As mental health concerns grow in schools nationwide, the use of service and assistance animals is growing in popularity and demand with students.
When responding to requests for these animals to come on campus, school administrators must first understand the distinct differences between “service” and “assistance” while developing a protocol for responding.
Service and Assistance Animals Defined
Service animals are defined by the Americans with Disabilities Act (ADA) as “a dog or miniature horse that has been individually trained to do work or perform tasks for people with disabilities. These include tasks such as guiding a blind person, recognizing seizures, or retrieving items.”
Assistance animals are defined by the ADA as “any kind of animal that alleviates a disability, including those that solely provide emotional support.”
Responding To Requests
The ADA has protocols in place for what questions may be asked when a request for a service or assistance animal is received.
- Is the service animal required because of a disability?
- What work or task has the animal been trained to perform?
According to the ADA, institutions cannot ask about the person’s disability, require medical documentation, require a special identification card or training documentation for the animal, or ask that the animal demonstrate its ability to perform the work or task.
Actions to Take
As requests for service and assistance animals rise, there are several steps you can take to ensure your institution is prepared. An article from United Educators highlights these steps, which include:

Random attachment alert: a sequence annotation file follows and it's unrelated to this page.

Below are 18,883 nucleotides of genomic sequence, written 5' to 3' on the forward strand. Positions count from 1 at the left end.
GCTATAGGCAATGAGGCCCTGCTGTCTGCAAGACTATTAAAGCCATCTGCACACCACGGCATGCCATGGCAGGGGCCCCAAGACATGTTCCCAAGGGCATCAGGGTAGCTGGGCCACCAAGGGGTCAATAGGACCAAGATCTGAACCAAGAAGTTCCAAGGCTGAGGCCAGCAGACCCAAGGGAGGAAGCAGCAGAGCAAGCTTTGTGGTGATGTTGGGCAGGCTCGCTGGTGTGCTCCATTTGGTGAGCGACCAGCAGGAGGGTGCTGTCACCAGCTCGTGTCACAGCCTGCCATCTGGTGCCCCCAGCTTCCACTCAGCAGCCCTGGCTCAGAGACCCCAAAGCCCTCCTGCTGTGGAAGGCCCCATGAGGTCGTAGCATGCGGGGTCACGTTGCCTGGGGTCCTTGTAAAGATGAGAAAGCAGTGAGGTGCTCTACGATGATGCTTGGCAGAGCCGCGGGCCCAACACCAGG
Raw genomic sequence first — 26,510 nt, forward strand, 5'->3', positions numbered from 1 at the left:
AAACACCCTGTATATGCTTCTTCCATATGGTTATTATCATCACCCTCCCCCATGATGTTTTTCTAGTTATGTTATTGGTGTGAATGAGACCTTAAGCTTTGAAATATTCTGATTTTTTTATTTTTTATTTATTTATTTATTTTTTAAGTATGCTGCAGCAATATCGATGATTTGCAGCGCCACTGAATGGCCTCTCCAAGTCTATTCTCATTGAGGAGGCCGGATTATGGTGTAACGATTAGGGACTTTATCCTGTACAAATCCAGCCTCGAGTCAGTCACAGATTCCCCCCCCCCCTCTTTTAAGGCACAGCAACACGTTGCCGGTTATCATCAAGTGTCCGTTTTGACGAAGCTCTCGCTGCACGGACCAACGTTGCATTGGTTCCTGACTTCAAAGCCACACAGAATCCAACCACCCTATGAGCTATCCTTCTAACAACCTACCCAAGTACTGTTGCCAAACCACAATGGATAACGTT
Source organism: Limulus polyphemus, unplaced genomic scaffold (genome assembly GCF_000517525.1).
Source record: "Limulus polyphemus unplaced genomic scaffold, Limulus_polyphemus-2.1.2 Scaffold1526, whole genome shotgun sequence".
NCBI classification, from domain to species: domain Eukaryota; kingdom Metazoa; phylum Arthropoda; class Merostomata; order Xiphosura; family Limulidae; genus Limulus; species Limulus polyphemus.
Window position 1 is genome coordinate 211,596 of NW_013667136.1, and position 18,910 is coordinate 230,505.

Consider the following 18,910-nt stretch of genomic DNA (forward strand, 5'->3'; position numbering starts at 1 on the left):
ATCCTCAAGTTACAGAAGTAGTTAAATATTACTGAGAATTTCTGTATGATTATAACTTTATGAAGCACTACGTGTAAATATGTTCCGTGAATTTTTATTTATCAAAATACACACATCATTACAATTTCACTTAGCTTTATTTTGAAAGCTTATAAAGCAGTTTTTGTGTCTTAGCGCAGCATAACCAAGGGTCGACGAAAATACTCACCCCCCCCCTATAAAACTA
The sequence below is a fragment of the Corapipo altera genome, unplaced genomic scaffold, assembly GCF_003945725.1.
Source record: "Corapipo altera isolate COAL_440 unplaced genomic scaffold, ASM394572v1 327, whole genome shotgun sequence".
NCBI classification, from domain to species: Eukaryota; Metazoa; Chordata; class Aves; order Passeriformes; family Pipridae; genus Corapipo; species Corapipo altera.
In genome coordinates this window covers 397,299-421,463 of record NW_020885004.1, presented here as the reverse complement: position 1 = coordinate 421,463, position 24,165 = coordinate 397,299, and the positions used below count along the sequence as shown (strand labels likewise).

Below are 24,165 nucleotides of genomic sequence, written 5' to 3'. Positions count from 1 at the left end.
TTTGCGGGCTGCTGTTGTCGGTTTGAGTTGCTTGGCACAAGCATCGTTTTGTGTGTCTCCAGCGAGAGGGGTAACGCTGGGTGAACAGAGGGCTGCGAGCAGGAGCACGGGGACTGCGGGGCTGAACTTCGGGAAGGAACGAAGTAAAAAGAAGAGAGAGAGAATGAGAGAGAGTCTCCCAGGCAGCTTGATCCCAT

- Review disability policies for both students and visitors.Ensure these rules comply with ADA rules regarding service animals.
- Avoid copying procedures from other institutions. Their information could be outdated.
- Ensure policies correctly distinguish “service” and “assistance” animals.
- Engage in the interactive process on assistance animal requests to ensure those making the request have disabilities that are alleviated by the animal.
- Do not require that students prove the animal has proper certification.
- If your campus includes student housing, ensure you are complying with applicable Department of Housing and Urban Development (HUD) rules, unless otherwise directed by legal counsel.
Service and assistance animals can provide comfort and care to disabled students and visitors. Talk to an RCM&D advisor today for more on these animals and how your institution can ensure it is taking the proper steps to respond to requests.